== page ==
Ids

Multiple choice

Suppose you want to make this HTML...

  • <body>
  •   <p>Doggos rock!</p>
  • </body>

... look like this...

Goal

What CSS rule would do it?

Saving
A
  • body [
  •     background-color: black;
  •     font-family: sans-serif;
  •     color: white;
  • ]
B
  • body {
  •     background color: black;
  •     font family: sans serif;
  •     color: white;
  • }
C
  • body {
  •     background-color: black;
  •     font-family: serif;
  •     color: white;
  • }
D
  • body {
  •     background-color: black;
  •     font-family: sans-serif;
  •     color: white;
  • }

Not graded. So why do it?

Lesson contents

Classes are cool

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You learned how to target HTML elements with classes. You learned how you could apply the same class to more than one element, like this:

  • <h1>Hooman Owner's Manual</h1>
  • <p>Congratulations on the purchase of your new hooman.</p>
  • <p class="warning">Warning! Some hoomans bite!</p>
  • <p>You and your hooman can enjoy years of companionship.</p>
  • <p class="warning">
  •     Warning! Some hoomans won't want you on the furniture. Weird!
  • </p>

Two p tags have the warning class.

Sometimes there can be only one

It makes sense to be able to have many warnings on a page. Sometimes, though, you want elements to be unique.

For example, if you are logged in, the page your looking at now has a suggestion button in the right sidebar.

Suggestion button

There's only one suggestion button in the page. It's unique.

Here's some of the HTML for the button:

  • <button id="skilling-suggestion-trigger" type="button" class="btn btn-primary btn-sm" ...

The button tag makes..., er, a button.

There are three classes on the button. The CSS for these classes is set up by the Bootstrap framework, that you'll learn about later.

The classes combine. btn makes it look like a button. btn-primary sets colors and fonts. btn-sm shrinks the button down a bit. The overall effect is to make the button you see.

Here's the HTML again.

  • <button id="skilling-suggestion-trigger" type="button" class="btn btn-primary btn-sm" ...

So the classes control the look of the button. What's the id for?

Now, there could be a bunch of buttons on the page. They have the same fonts and colors, but each one does something different when you click on it.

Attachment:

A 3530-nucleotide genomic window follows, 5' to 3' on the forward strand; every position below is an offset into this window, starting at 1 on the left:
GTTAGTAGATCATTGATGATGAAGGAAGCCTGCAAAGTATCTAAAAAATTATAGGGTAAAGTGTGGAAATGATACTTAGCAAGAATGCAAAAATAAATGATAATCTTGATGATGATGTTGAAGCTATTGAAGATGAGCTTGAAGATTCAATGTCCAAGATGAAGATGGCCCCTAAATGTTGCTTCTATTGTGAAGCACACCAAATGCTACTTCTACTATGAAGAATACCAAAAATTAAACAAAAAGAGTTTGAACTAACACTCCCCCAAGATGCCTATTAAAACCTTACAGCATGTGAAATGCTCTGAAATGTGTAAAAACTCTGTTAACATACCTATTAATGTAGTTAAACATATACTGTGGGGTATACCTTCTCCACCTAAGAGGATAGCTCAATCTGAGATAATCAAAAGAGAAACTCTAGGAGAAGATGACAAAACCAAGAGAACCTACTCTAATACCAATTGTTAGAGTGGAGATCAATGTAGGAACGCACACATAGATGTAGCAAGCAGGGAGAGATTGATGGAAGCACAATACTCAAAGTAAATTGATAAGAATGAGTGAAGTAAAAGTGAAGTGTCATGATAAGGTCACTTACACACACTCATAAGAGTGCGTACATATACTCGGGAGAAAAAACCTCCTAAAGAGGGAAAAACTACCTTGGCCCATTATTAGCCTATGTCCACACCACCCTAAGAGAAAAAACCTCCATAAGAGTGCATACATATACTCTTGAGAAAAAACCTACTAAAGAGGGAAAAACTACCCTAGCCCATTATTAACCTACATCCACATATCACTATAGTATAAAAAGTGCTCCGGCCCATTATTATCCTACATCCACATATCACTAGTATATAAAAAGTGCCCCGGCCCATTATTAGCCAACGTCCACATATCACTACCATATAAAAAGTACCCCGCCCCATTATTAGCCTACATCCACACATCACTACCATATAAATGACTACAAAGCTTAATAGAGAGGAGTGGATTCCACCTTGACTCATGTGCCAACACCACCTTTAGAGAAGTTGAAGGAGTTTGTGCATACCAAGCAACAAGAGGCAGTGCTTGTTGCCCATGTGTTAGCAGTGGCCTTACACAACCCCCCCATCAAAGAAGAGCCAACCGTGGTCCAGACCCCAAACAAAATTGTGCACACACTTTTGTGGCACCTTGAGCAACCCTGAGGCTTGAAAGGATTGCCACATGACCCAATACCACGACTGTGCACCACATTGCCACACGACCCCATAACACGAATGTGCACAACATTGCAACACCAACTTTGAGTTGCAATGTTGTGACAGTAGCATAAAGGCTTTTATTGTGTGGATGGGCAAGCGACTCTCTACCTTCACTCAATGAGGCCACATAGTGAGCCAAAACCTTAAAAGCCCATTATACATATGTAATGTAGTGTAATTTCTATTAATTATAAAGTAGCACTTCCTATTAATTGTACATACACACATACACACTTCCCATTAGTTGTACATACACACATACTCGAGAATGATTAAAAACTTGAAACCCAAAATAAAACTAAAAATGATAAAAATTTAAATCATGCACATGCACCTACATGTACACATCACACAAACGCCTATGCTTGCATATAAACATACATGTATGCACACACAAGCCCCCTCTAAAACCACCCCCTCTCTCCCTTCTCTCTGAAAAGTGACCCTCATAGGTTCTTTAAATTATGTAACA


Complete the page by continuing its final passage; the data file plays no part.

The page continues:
Maybe you want to button to show a doggo. Give this button a click.

The button looks similar to the Suggest button, but does something different.

Here's part of the doggo button's code:

  • <button type="button" class="btn btn-primary btn-sm" id="show-doggo" ...

Compare it with the code for the suggestion button:

  • <button id="skilling-suggestion-trigger" type="button" class="btn btn-primary btn-sm" ...
Reflect

What is the same and different about these two bits of code?

If you were logged in as a student, the lesson would pause here, and you'd be asked to type in a response. If you want to try that out, ask for an account on this site.
Georgina
Georgina

The classes are the same, so the buttons look like each other. Font, colors, like that, are the same.

The properties are in a different order. Like, class is before id for the doggo button. It's the other way around for the suggestion button. I'm guessing that doesn't matter.

The only thing that's really different is the id.

Right! The buttons are the same except for the id. The two buttons look similar, because they have the same classes, and classes control the way things look.

But we want the buttons to do different things. To tell them apart, they have different id values. When you click on one or the other, the browser can use the id to decide what to do.

Select by id in stylesheets

Here's some HTML:

  • <h3 class="frog">Frogs R Us</h3>
  • <p class="frog">Ribbit.</p>

Use a . in the stylesheet to select elements with a class:

  • .frog {
  •   color: green;
  • }

That makes everything with the class frog green. The . means class.

Suppose we had this HTML:

  • <h3 class="frog">Frogs R Us</h3>
  • <p class="frog">Ribbit.</p>
  • <p id="justin" class="frog">Ribbit. I'm Justin.</p>

Use a # in the stylesheet to select elements with an id:

  • .frog {
  •   color: green;
  • }
  •  
  • #justin {
  •   font-style: italics;
  • }

Everything with the frog class would be green. The justin element would be italics as well, but only that one.

We won't use id a great deal now. However, we'll use it a lot later in the course.

Exercise

Exercise

Special item

Repeat the auction exercise, but this time, one of the items is identified as the special item. There can only ever be one of them. Make it look like this:

Goal

Identify the special item with an id, as well as a class showing its type (toy, food, ...). The background is dark red. Styles go in a separate stylesheet.

As usual, make a complete page. Password-protect your work.

Submit the URL of your solution, and the username and password needed to access it.

Summary

  • Use the id property to target a unique element on a page.
  • In CSS, use # to specify an element with an id.

Up next

You'll learn how to use div and span tags to make containers that you can style.